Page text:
When I started this blog a few months back I had the best of intentions however in recent weeks I’ve been a little remiss in terms of sharing my thoughts with you. I offer no excuse other than that we’ve been very busy, which is the trap many probably fall into when launching a new blog. So in order to get myself back on track, I looked back at what I’d shared to see where I should go next.
It became clear to me that a trend had started to develop in terms of the things that were catching my eye. I shared my thoughts on the use case for Big Data, I talked about the need for education in analytics, and tried to convince you that I was the model of a typical analytics user. While diverse in nature, I see all of these pointing (perhaps not unsurprisingly) to a new way of thinking about analytics. I don’t mean in terms of the latest trends associated with “Big Data” or the coolest visualization capability, but actually thinking about the role analytics should play in our work and personal lives.
This got me thinking a bit more: how do we really use analytics today? And, how can we ensure that future generations use analytics in a way that makes sense? The fact is, examining these blogs has led me to the conclusion that we are missing a huge opportunity.
Big Dark Data
As my Big Data blog implied, I’ve been pretty critical of broad, undefined use cases for Big Data and have grown increasingly tired of the numerous “V’s” associated with it. The issue is not that “Big Data” exists, but that we’re failing to take advantage of the opportunity. Frankly, just like we spend too much time on e-mail and not enough time actually talking to each other, we spend too much time looking at data in silos and not collectively talking about its meaning.
The problem with this is that while many great inventions have come from a single person, the majority of things we all take for granted today have evolved over time with the input of many. If we’re truly to exploit the opportunity of Big Data, the connected world which feeds it, and subsequently find the use cases that really add value, then we need to find a better way to use enterprise business intelligence solutions to bring people together and have them collectively engage with the data they have and each other wherever they, or that data, may be. Think of how much more you know about your group of friends, family and old acquaintances on Facebook then how much you knew before. Imagine being that connected to the events taking place in your company: a marketing campaign just went live, a big deal in the forecast just moved out, a big order has just been placed, and how knowing these facts would impact your choices and decisions.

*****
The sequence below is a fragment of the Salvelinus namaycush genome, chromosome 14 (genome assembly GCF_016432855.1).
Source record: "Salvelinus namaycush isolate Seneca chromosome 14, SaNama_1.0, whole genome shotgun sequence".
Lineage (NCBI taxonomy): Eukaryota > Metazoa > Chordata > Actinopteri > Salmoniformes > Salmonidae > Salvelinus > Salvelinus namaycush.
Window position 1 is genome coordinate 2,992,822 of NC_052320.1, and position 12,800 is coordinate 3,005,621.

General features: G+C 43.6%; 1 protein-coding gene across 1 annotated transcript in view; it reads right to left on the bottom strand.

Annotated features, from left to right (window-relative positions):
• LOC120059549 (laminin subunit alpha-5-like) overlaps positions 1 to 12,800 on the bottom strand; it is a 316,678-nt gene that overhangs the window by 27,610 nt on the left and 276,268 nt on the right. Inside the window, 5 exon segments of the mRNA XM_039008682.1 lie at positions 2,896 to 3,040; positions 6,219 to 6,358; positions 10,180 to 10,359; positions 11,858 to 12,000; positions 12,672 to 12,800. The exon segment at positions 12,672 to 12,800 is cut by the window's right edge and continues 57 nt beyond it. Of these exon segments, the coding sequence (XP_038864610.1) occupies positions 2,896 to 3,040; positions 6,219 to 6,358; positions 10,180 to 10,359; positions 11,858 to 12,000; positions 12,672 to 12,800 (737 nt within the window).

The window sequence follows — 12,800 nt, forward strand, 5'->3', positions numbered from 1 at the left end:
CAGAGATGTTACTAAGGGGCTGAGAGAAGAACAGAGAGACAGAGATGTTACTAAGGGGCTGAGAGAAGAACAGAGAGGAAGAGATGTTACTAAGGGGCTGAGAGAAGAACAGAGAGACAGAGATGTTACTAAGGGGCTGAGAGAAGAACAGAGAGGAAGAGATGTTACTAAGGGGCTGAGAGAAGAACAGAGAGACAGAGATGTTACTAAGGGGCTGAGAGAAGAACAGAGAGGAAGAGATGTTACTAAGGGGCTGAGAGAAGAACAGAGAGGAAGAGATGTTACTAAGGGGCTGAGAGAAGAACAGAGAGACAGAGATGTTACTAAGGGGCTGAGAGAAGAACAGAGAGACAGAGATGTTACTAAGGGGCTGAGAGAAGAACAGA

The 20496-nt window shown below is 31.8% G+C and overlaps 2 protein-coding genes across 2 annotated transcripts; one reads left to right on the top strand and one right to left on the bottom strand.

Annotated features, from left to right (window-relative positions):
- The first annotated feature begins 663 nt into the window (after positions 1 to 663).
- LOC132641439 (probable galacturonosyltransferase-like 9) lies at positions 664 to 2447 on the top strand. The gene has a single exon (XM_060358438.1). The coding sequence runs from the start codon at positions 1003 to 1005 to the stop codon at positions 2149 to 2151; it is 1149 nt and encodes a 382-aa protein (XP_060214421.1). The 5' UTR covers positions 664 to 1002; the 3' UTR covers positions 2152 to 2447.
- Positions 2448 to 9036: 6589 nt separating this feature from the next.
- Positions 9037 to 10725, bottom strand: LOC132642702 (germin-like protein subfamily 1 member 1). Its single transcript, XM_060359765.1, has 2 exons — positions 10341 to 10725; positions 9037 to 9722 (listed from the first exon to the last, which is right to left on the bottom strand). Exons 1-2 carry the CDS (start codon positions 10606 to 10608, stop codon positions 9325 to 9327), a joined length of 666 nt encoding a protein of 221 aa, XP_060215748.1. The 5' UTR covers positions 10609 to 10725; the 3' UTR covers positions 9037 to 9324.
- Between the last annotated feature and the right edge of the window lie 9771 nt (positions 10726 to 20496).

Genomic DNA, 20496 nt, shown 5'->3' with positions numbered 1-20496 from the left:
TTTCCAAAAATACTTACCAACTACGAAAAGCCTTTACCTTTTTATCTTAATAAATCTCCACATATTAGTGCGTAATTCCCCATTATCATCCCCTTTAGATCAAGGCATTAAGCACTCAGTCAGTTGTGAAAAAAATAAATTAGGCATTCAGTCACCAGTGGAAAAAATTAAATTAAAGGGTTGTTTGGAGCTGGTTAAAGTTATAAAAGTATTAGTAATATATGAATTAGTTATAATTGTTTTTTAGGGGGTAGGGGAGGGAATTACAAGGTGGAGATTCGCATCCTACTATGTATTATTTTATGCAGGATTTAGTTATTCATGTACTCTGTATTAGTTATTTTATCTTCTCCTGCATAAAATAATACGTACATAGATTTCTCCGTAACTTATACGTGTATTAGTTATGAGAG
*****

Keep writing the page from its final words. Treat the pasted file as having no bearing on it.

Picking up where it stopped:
Out from the Shadows
When I spoke about my role as a user of analytics, I did so very much in the context of me as an individual within the SAP worldwide marketing organization that’s responsible for our analytics business. I see myself as very typical of the type of person that should (and is increasingly trying to) use analytics to help better understand what’s happening within the business. I do this by exploring my data and then present and visualize it in a way that allows me to take action and, more importantly, guide the action of others through collaboration.
The problem in many cases, I think, is that users like me define what we need but then continue to look at our data in a silo and in a shadow, hiding from the wider organization. We need to make sure that we have a platform for agile visualization that gives us what we need to do our jobs. It needs to be lightweight and easy to deploy while also being based on a solid foundation. We need strong governance and semantics across our data to ensure that when we do collaborate, we do so in a way that reduces confusion instead of increases it. Without a common understanding of information we are back to the age-old problem of spending more time arguing about the numbers then discussing what they mean.
In Anticipation of What Comes Next
In my third blog, I spoke a lot about the need to educate users on how analytics should be used. I don’t mean how we educate about the features and functions of an analytic solution or the way the UX works (although that’s still important.) I mean, how we actually educate users to make decisions and understand the way analytics operate.
This is where I think we have the biggest opportunity – we can deliver advanced analytics into the hands of users across the enterprise. As we build the ability to predict what will come next into their day-to-day lives, and educate them on how to use and interpret this information, they will be much better suited to guide better and ultimately more profitable decision making.
My point is simple – if we can address all three of these areas: Enterprise BI, Agile Visualization, and Advanced Analytics (and not just one of them), we have a unique opportunity. In my mind, each feeds the other and each has the power to bring our teams together. For me, that’s what analytics needs to do, it needs to allow individuals to get the information they need, and then share their insights back with their team and the broader organization. Like Newton said “If I have seen any further it is because I have stood on the shoulders of giants.” We need to educate and we need to empower our users to work collaboratively. Only then will the full power of our collective insight be realized, harnessing the true power of analytics.
This is a huge topic and far too much for one blog. But this is good, as it means I’ve met the objective I set out for myself when I started. It gives me (and, by definition, my team) a cause to explore these thoughts further.
That’s exactly what you’ll see us doing starting today at the ASUG SAP BusinessObjects User Conference in Anaheim, CA. We’ll continue the discussions on our various blogs over the coming days and weeks. Let us know what you think…